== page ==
Computer Fundamentals.

ASSIGNMENT 1.

Applications for extension:

Applications for extension (on medical or other grounds) should be made in writing to the unit coordinator before the due date, and should be accompanied by appropriate evidence (eg medical certificate) to support your application.

Presentation:

You may use a computer package to prepare your submission, but it is not essential. In some cases it may be preferable to put in diagrams and symbolic expressions by hand if you are not competent to produce an acceptable result using a computer package. You should use one side of each sheet only. Plastic covers are not required; in fact they usually complicate the processing of submissions.

2

Question 1

(a) Consider the following argument. If bears are brown then giraffes are not green. If bears are not brown then rabbits are red. Rabbits are red. Therefore giraffes are not green. Define the following propositions: b: bears are brown g: giraffes are green r: rabbits are red (i) (ii) (iii) (iv) State the argument in symbols. Rewrite the symbolic argument as a proposition Construct a truth table for the proposition. State whether the argument is valid.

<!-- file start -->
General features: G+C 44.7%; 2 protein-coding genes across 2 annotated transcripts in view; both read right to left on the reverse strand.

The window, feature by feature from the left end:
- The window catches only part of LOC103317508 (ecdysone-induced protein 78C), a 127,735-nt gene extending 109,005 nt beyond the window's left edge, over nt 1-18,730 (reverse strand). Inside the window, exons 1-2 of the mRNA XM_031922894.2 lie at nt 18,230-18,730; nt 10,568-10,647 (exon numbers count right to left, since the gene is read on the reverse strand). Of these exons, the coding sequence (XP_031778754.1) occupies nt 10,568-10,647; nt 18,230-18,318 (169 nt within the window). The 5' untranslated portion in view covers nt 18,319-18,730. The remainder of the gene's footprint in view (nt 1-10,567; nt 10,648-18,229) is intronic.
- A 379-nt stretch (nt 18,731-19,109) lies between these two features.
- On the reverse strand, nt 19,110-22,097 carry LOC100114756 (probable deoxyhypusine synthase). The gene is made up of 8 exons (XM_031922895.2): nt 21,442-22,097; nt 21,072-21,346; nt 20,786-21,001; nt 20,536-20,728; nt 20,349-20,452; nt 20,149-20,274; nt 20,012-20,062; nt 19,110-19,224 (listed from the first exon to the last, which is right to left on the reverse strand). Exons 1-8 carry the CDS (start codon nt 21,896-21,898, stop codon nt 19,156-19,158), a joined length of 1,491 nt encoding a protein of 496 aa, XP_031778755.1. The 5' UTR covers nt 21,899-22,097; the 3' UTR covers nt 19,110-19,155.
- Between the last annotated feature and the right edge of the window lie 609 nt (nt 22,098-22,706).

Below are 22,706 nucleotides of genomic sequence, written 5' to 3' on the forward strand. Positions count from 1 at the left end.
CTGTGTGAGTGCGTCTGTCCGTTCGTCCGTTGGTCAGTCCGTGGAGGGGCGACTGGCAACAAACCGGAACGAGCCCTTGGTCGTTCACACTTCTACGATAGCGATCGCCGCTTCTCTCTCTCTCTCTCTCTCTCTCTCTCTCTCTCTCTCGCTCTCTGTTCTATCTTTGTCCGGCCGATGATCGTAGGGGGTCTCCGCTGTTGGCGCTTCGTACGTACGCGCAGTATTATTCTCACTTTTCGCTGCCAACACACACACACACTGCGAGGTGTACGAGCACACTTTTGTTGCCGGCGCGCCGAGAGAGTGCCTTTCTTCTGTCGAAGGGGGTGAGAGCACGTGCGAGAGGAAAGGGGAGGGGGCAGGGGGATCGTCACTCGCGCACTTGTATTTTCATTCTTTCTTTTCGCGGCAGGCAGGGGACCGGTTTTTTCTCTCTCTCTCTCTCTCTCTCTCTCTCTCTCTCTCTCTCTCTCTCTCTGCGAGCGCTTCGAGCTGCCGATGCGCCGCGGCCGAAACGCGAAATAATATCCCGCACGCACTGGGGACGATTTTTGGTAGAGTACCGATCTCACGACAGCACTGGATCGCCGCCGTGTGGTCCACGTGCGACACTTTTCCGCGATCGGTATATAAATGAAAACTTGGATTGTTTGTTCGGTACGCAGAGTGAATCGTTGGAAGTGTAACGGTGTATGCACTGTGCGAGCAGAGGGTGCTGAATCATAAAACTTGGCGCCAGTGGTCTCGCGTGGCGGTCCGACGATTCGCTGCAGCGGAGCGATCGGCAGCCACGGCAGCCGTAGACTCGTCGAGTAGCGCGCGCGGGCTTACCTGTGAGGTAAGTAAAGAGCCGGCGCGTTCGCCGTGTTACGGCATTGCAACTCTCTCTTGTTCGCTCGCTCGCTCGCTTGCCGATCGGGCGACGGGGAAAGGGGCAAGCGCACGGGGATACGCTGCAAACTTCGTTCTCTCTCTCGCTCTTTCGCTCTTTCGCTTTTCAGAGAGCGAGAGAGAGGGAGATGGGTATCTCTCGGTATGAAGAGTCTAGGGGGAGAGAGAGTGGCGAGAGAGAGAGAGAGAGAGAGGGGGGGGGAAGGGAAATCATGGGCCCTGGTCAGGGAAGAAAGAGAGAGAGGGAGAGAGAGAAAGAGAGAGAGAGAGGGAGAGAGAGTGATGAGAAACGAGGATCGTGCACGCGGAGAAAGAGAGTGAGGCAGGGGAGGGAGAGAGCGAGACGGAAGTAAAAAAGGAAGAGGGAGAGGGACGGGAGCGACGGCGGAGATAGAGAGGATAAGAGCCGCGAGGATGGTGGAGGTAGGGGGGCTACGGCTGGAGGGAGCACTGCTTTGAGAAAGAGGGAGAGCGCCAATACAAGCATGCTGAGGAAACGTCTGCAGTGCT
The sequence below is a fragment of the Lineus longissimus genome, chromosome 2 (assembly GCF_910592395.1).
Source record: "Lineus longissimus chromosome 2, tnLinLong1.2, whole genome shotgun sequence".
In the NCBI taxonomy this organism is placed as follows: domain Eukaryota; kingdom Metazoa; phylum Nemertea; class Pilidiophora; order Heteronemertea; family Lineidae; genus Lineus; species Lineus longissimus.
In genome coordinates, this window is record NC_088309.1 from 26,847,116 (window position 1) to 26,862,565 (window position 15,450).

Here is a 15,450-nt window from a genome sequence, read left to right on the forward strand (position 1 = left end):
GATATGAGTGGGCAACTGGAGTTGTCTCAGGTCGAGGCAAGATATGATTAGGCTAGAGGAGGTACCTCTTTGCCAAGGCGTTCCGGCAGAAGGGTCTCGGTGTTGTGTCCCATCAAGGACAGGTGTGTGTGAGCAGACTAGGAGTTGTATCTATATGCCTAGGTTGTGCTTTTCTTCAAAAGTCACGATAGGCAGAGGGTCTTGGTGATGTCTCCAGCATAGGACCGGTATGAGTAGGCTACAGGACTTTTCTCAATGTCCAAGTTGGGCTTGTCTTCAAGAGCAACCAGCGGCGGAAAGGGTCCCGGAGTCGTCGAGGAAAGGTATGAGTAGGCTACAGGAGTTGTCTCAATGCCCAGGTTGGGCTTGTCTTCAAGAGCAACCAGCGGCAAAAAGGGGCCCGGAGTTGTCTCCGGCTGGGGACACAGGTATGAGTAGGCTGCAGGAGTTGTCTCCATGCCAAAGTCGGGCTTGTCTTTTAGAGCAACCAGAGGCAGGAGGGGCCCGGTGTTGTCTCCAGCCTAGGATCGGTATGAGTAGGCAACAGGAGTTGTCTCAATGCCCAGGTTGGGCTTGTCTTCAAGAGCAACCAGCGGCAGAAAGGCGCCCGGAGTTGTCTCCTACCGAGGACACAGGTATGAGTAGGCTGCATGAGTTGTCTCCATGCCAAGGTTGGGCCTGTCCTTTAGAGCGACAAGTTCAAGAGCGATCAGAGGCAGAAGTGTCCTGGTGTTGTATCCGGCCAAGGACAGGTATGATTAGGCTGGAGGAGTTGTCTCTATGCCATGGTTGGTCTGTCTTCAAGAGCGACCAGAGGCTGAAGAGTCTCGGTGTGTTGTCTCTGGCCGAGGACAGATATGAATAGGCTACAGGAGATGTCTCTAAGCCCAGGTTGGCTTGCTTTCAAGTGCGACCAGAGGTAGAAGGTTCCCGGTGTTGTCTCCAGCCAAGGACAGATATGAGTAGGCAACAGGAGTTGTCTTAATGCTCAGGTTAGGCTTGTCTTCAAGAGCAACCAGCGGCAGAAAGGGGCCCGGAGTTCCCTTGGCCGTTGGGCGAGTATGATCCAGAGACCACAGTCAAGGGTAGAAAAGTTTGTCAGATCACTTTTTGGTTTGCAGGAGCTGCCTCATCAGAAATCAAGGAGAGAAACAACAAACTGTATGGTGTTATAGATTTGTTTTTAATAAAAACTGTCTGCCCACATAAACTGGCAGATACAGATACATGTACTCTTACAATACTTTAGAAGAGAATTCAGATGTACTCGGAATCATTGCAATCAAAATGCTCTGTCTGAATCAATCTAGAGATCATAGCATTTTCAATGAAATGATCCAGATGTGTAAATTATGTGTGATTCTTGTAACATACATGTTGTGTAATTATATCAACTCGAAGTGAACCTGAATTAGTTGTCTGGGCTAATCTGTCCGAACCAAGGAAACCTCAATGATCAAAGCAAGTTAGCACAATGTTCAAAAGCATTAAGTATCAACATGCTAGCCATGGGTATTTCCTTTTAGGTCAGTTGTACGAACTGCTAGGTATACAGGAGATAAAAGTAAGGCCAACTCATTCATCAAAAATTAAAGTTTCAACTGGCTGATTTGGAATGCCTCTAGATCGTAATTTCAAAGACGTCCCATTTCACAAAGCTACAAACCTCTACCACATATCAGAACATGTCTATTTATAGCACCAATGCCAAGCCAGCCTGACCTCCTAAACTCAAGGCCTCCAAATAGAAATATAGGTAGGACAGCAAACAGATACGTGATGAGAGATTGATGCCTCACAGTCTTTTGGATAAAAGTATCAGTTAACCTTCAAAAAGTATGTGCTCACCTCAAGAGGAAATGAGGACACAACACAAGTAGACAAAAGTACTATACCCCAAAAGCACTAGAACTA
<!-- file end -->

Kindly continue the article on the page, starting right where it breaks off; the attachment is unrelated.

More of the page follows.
(b)

The propositions below can be arranged in three groups so that each member of a group is logically equivalent to the other two. Find the three groups. 1 2 3 4 5 6 7 8 9 Either the light is not on or the system is ready. If the system is ready then the light is on. If the light is on then the system is not ready. If the light is not on then the system is not ready. If the system is not ready then the light is not on. Either the system is not ready or the light is on. If the light is on then the system is ready. If the system is ready then the light is not on. Either the system is not ready or the light is not on.

Give your answer by listing the three groups, for example “2, 5 and 9” (which is not necessarily a correct answer) [ Hint: It may help to realise that the first three of the expressions p q, ~q ~p, ~p q, q p are logically equivalent to each other but they are not logically equivalent to the fourth (as you could verify using a truth table ). ]

[5 + 3 = 8 marks]

ENS1161_A1_ECU_v12_2_2014.doc

Page 2 of 6

3

Question 2

A group of 100 students is polled to see how many watched three TV shows, Action, Buzz and Calypso. The results showed that 59 watched Action, 68 watched Buzz, 52 watched Calypso, 41 watched Action and Buzz, 34 watched Action and Calypso, 38 watched Buzz and Calypso, and 11 did not watch any of the three. Let A denote the set of students who watched Action, and similarly define sets B and C. (a) Calculate the number of students in each of the eight subsets shown in the Venn diagram. Copy the Venn diagram and enter the number of students in each subset.

A ? ? ? ? ? ? B ?

… C . .

?

(b)